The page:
As we imitate the apostles and hold to the traditions they
established in the church (1 Cor. 4:16; 11:1; 2 Th. 3:7),
Christians locally assemble to worship God and do the work
He ordained for the church.
The Word "Church"
The Greek word translated "church" is ekklesia, meaning
a called out body. It identifies the body (i.e., assembly)
of people responding to God's call through Jesus Christ
(Matt. 16:18), which He issued through the gospel (2 Th.
2:14; cf. Mk. 16:15; Tit. 2:11-14; Col. 1:6, 23).
People who respond to the call are added to the church
by the Lord (Acts 2:38, 47; 1 Cor. 12:13). In this sense,
the word "church" identifies the universal church, which
is composed of all the saved (Matt. 16:18; Eph. 1:22; 5:23-32;
1 Cor. 11:22; 12:28).
However, the word "church" is also used in another sense,
and denotes a congregation in a specific location (Matt.
18:17; Acts 5:11; 8:1; 14:23, 27; 1 Cor.1:2; 1 Th. 1:1).
Church membership in the body of Christ occurs when someone
obeys Jesus and is baptized, but local church membership
is the joining of oneself to a local group of God's people
for worship and work.
Paul and Peter's Example
Through Paul's example, we learn that local congregations
consist of Christians who join themselves together as God's
people. The churches in Thessalonica and Athens began by
people obeying the gospel and joining themselves to Paul
and the faithful brethren with him (Acts 17:4; 17:34).
Paul and Peter teach us that local congregations are led
by elders, who are members of the congregation they oversee
(Acts 20:28). Peter was an elder and faithful shepherd the
flock of God within the congregation he served (1 Pet. 5:2);
hence, he was a member of a local congregation.
Fellowship In a Local Church
We shouldn't have fellowship with sinful brethren within
a local congregation. Paul commands Timothy, saying, "Do
not lay hands upon anyone too hastily and thereby share
responsibility for the sins of others; keep yourself free
from sin" (1 Tim. 5:22).
We must be careful as to whom we allow into the fellowship
of a local congregation. And certainly, as addressed in
the immediate context of 1 Timothy 5:22, we must be particularly
careful in the selection and ordination of elders, so we
do not share responsibility for their sins.
Process of Extending Fellowship
Within a Local Congregation God allows us to employ an expedient
method of establishing fellowship among members in a local
congregation, just as He allows us to use an expedient method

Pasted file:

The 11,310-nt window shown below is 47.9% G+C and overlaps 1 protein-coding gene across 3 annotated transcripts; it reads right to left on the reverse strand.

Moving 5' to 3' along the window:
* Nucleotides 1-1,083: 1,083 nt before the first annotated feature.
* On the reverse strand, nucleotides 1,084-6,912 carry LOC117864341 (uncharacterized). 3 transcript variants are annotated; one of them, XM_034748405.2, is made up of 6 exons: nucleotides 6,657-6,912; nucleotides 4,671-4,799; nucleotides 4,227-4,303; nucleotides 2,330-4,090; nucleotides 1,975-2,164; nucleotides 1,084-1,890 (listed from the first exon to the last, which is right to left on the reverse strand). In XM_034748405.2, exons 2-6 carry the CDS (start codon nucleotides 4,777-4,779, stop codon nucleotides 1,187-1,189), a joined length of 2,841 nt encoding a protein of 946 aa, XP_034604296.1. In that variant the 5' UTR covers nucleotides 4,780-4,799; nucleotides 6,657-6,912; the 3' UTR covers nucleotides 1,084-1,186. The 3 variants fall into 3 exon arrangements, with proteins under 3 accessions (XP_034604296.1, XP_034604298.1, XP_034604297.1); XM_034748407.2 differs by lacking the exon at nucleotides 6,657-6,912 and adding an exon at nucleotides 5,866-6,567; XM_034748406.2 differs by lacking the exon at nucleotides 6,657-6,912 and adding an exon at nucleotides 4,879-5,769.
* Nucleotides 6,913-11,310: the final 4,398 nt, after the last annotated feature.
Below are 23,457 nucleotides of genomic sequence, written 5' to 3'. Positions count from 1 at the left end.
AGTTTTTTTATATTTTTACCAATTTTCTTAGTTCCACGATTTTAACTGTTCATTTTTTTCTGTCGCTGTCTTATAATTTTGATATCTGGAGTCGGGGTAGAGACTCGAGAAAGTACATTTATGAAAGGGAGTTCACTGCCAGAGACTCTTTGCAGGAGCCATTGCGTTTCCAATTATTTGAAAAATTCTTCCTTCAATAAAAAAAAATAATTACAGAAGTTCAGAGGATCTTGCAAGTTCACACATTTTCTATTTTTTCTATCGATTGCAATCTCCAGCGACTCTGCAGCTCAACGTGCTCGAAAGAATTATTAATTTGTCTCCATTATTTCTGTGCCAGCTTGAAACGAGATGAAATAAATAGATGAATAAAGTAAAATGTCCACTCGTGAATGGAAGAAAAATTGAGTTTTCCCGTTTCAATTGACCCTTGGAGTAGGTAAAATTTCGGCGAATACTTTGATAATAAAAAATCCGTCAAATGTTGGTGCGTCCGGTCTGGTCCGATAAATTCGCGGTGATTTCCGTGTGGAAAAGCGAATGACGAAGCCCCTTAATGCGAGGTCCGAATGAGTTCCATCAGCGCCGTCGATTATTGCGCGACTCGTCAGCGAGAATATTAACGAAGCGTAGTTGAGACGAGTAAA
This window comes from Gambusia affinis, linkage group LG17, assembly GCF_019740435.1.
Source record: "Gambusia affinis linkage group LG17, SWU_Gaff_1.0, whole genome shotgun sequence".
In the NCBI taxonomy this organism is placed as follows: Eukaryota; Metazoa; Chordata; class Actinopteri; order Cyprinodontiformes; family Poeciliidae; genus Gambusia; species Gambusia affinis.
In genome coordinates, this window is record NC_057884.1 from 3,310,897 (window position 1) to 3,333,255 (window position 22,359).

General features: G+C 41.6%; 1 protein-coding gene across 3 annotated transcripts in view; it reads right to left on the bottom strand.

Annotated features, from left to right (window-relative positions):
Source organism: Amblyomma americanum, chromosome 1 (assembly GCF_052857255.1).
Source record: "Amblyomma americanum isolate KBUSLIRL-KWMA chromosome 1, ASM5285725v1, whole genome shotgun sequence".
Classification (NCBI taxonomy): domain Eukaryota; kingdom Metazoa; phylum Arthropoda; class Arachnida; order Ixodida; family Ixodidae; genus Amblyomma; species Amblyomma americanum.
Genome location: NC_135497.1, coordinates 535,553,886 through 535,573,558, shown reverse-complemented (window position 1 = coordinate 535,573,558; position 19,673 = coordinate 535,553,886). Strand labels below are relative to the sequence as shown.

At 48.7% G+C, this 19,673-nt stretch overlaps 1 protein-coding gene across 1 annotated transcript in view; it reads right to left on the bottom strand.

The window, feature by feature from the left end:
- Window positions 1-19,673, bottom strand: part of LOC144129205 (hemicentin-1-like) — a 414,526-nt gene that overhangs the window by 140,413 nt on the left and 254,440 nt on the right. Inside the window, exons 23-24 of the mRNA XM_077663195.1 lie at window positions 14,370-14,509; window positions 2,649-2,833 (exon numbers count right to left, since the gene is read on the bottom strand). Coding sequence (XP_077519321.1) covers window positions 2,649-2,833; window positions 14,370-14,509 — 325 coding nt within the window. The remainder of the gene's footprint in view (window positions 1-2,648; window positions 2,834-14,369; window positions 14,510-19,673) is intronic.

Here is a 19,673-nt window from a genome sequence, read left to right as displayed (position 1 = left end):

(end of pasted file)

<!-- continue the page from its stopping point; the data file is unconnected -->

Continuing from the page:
of selecting and ordaining elders.
A term we employ to identify the process for extending
fellowship in a local congregation is "placing membership."
In our congregation, the process of extending fellowship
involves a person making it known that he wishes to be a
member of the congregation. Usually he'll express his desire
to one of the elders, or the preacher who in turn forwards
his request to the elders.
Then, the elders meet with the person (or family) requesting
membership. This allows the elders to give the future member
more information about the congregation and its inner workings;
and it allows the prospective member to ask questions pertinent
to the congregation and local fellowship.
Often times, a person requesting membership has been assembling
with the group for a few weeks and is acquainted with the
congregation, so meeting with the elders is more like touching
base and coordinating, than anything else.
Sometimes, Fellowship Must Be Withdrawn
Unfortunately, there are times when a local congregation
must withdraw fellowship from a member. God commands us
to "withdraw from every brother who walks disorderly" (2
A congregation must withdraw fellowship whenever a member
refuses to repent of sin. Such was the case in Corinth of
a man who had his father's wife, and refused to repent (1
Cor. 5:4, 9). In such cases, we are to note that person
and not associate with him (2 Th. 3:14; 1 Cor. 5:9), so
he'll be shamed (2 Th. 3:14), and repent to the saving of
his soul (1 Cor. 5:5). But in doing this, we are not to
"regard him as an enemy, but admonish him as a brother"
(2 Th. 3:15).
If we do not withdraw from members who refuse to repent:
- Sin will spread throughout the congregation (1 Cor.
- We will have fellowship with darkness rather than God
(2 Cor. 6:14-18).
The church is composed of local congregations wherein Christians
cooperate for the purpose of worship and work, in addition
to the things God commands us to do as individual Christians.
As a congregation, we should extend fellowship to Christians
who are faithfully serving God, while diligently exercising
discipline within the local body.
When we do these things, as God ordained within the church,
we are the people God purposed before creating the world
(Eph. 1:3-14; 3:10-11), doing the good works He's prepared
for His children (Eph. 2:10).